He supposed he was like the adults in that show, The Polar Express… those grownups who could no longer hear the bell… that bell of youthfulness, hope, and belief. Yes, that was it. If you believed, you could hear the little bell. And as you grew into an adult, you slowly stopped hearing it. All that assuming that as an adult, one stopped believing. Believing in what? Well, Christmas, I guess. And Santa Claus? Heh, yes, probably Santa Claus, and the birth of Jesus, the manger, the wisemen, the angels, the whole deal. Well, so what? No little bell could signify all that. It’s just a good story. Hm. But what if it could? What if it could signify the belief, or lack of belief in the whole Christmas story?

Hm hm. He stroked his beard. Well, one thing’s for sure. He didn’t believe in any of it, hadn’t for a long time. He supposed he probably couldn’t hear the bell either. Jesus, who cares, anyway. But he wondered if there might be a bell for other reasons, other beliefs? If there were, might he be able to hear that bell? He tried to imagine the sound of a tinkly little bell, then found himself wanting to believe he could hear it. But why? Why did he want to, almost need to hear that little bell?

Another thoughtful sip. The fire crackled. He wondered if the human condition doesn’t need to believe in something, perhaps almost anything, if only to find some peace, some invisible certainty that everything would be all right, that some power out there beyond our grasp could make everything all right… if only we believed. But was belief necessary for peace, for contentment? And did he believe in anything? Well, even better, has he ever been able to have any sense of a deep peace and contentment without believing in anything?

A good question. After considering it for a minute, he realized he didn’t really know. I guess I probably believe in something, he mused. But he wasn’t really sure what… certainly no spirituallity devised by man. And yet he felt peaceful enough. Then what, he wondered… no belief, no bell? No contentment? What bullshit! A nice enough Christmas story, yes. But no lasting substance for a meaningful spiritual revelation.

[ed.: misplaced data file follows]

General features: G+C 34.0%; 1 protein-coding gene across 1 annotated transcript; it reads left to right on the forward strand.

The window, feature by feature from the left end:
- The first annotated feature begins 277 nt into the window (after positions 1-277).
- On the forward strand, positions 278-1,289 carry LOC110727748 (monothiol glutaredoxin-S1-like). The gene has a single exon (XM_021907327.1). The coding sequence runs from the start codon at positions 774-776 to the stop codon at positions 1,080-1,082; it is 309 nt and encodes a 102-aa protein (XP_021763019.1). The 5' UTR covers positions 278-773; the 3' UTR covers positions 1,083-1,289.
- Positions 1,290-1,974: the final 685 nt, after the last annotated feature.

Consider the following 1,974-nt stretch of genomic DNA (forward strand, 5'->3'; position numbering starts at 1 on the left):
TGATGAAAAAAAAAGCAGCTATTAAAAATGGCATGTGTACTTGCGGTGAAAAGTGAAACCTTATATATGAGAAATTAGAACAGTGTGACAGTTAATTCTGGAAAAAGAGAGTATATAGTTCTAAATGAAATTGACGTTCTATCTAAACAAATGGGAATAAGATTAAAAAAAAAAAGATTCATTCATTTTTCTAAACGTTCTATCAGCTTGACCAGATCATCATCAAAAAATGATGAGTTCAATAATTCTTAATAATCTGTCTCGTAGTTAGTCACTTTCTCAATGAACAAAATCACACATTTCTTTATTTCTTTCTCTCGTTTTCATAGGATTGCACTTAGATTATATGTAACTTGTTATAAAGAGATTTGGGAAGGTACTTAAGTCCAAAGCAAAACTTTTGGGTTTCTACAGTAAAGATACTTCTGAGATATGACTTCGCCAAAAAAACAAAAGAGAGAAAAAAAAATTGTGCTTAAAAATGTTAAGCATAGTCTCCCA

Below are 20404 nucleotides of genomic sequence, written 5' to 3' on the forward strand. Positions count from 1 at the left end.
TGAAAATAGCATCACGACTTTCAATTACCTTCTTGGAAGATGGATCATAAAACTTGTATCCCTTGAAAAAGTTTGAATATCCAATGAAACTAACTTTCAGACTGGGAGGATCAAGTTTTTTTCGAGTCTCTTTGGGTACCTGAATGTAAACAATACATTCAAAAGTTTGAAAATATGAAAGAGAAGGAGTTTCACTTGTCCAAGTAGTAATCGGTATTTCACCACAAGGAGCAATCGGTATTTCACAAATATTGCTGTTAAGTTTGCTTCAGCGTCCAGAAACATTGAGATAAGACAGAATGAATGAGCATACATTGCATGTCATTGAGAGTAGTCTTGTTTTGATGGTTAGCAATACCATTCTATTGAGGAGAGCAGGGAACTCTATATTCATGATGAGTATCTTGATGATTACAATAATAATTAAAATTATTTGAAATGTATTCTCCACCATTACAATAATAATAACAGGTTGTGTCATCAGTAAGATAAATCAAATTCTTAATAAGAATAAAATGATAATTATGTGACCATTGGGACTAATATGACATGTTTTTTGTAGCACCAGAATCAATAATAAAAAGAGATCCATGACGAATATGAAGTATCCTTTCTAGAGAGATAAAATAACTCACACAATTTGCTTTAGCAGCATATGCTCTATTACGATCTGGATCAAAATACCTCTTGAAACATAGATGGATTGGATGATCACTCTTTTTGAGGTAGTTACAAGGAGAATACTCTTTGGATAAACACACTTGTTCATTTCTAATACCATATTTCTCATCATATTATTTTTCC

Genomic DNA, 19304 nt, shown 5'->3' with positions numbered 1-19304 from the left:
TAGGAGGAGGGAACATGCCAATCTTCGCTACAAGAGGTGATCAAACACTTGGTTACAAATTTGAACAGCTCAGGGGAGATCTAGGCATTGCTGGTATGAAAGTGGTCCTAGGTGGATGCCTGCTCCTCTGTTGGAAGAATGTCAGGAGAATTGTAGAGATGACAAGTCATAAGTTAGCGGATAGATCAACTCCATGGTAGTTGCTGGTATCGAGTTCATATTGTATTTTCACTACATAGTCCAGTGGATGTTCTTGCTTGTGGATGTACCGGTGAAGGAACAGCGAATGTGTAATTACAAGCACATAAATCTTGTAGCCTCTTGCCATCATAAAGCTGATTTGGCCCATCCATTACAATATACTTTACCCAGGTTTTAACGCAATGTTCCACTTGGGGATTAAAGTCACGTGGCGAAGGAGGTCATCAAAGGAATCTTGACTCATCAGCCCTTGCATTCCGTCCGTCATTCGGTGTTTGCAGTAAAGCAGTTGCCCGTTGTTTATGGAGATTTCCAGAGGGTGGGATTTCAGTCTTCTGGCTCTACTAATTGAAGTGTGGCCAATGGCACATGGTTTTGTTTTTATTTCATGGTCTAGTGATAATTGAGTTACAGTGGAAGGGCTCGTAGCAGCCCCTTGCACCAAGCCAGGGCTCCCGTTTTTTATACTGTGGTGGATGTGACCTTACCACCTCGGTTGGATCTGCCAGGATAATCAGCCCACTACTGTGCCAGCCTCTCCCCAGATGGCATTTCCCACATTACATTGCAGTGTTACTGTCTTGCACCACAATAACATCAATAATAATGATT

He had long held a belief of sorts, probably more of a theory, that the idea of Santa Claus was manifested as a diversion of the story of Christ, as if to slyly tell the world that ultimately, Santa Claus was a myth, but the Son Of God born in a manger in Bethlehem wasn’t. Same with Easter… the Easter Bunny was invented to turn out to be a myth, but that Jesus returning from the dead wasn’t. He had often laughed about the idea that, for much of his life, he had found it easier to believe in Santa and the Easter Bunny. And yet all those countless works of incredible art and music throughout the centuries were seemingly inspired by the artists’ belief in christianity. Knowing that, as children grew into adulthood, they came to accept the fact that a “Santa Claus” didn’t exist… that it was simply an idea of unselfish giving. Same with the Easter Bunny. Why didn’t people also grow up and realize that those Christian holidays were no different? Well, he knew why, and the answer always bothered him. My god, what a whacko world.

At that, he slowly got out of his chair, went to the kitchen and put a piece of bread in the toaster oven to toast, a bedtime habit he had formed years ago. Back to his chair to finish his drink and watch the fire die, he thought how contentment was so subjective anyway, it was a shame to put the pressure of peace and contentment on any sort of spiritual belief. There is simply no foundation for that, especially for a person of rational thought, which he thought himself to be.

He finished his drink, and was thinking about what a doubting old curmudgeon he had become, when the the toaster oven clicked off, with a little “ding.” Ha. Hahaha! He laughed out loud and shook his head. Well, at least he could still hear the goddamn bell! Even if it was only the bell of toast… and with that, he slowly rose from his chair, retrieved his toast, ate it, and hobbled off to bed.

Steve Hulse